Feedback and reward processing in high-functioning autism.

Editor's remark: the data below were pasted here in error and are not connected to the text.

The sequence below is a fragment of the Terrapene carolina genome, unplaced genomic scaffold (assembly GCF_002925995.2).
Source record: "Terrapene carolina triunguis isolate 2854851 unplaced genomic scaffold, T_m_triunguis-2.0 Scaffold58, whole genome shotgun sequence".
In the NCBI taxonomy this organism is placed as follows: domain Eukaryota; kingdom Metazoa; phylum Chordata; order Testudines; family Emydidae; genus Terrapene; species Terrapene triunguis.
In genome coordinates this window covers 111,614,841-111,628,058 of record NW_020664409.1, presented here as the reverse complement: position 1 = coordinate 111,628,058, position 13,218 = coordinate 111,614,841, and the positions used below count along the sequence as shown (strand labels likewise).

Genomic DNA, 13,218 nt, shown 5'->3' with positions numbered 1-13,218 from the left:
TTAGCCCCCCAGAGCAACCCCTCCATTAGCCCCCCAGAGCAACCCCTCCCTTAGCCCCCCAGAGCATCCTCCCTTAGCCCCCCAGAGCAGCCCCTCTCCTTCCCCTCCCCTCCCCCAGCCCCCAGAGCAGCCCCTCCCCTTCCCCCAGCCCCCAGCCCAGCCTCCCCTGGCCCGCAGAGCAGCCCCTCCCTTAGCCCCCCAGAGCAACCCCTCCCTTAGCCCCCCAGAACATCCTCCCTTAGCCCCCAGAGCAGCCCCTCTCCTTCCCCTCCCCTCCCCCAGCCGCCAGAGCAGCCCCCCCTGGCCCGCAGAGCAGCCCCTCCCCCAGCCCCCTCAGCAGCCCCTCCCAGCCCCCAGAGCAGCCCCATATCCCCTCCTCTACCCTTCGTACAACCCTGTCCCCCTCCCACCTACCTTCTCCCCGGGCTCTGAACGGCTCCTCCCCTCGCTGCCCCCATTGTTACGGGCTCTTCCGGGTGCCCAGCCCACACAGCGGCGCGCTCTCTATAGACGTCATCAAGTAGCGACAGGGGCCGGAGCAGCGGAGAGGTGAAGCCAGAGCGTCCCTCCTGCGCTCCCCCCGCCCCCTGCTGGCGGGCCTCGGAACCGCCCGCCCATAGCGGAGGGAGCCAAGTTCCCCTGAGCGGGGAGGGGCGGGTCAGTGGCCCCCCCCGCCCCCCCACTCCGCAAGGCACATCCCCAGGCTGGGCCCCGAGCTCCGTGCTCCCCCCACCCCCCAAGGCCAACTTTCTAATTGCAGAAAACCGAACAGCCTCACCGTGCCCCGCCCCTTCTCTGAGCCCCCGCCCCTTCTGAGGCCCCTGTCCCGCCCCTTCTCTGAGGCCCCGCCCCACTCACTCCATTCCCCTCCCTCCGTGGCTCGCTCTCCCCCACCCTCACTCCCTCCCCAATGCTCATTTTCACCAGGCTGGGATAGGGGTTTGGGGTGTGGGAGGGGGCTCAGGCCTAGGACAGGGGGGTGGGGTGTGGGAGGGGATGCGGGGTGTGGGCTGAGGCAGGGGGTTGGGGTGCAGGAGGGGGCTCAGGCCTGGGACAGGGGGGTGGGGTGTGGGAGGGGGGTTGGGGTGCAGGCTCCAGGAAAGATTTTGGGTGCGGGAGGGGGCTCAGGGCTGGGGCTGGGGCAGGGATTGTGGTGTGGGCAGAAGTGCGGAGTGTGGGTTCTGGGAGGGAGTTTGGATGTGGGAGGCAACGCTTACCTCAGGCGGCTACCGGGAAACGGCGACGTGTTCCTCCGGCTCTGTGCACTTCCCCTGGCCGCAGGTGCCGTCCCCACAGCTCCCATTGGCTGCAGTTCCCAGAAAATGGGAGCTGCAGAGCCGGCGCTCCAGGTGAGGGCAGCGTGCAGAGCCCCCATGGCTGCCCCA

ABSTRACT Individuals with high-functioning autism often display deficits in social interactions and high-level cognitive functions. Such deficits may be influenced by poor ability to process feedback and rewards. The feedback-related negativity (FRN) is an event-related potential (ERP) that is more negative following losses than gains. We examined FRN amplitude in 25 individuals with Autism Spectrum Disorder (ASD) and 25 age- and IQ-matched typically developing control participants who completed a guessing task with monetary loss/gain feedback. Both groups demonstrated a robust FRN that was more negative to loss trials than gain trials; however, groups did not differ in FRN amplitude as a function of gain or loss trials. N1 and P300 amplitudes did not differentiate groups. FRN amplitude was positively correlated with age in individuals with ASD, but not measures of intelligence, anxiety, behavioral inhibition, or autism severity. Given previous findings of reduced-amplitude error-related negativity (ERN) in ASD, we propose that individuals with ASD may process external, concrete, feedback similar to typically developing individuals, but have difficulty with internal, more abstract, regulation of performance.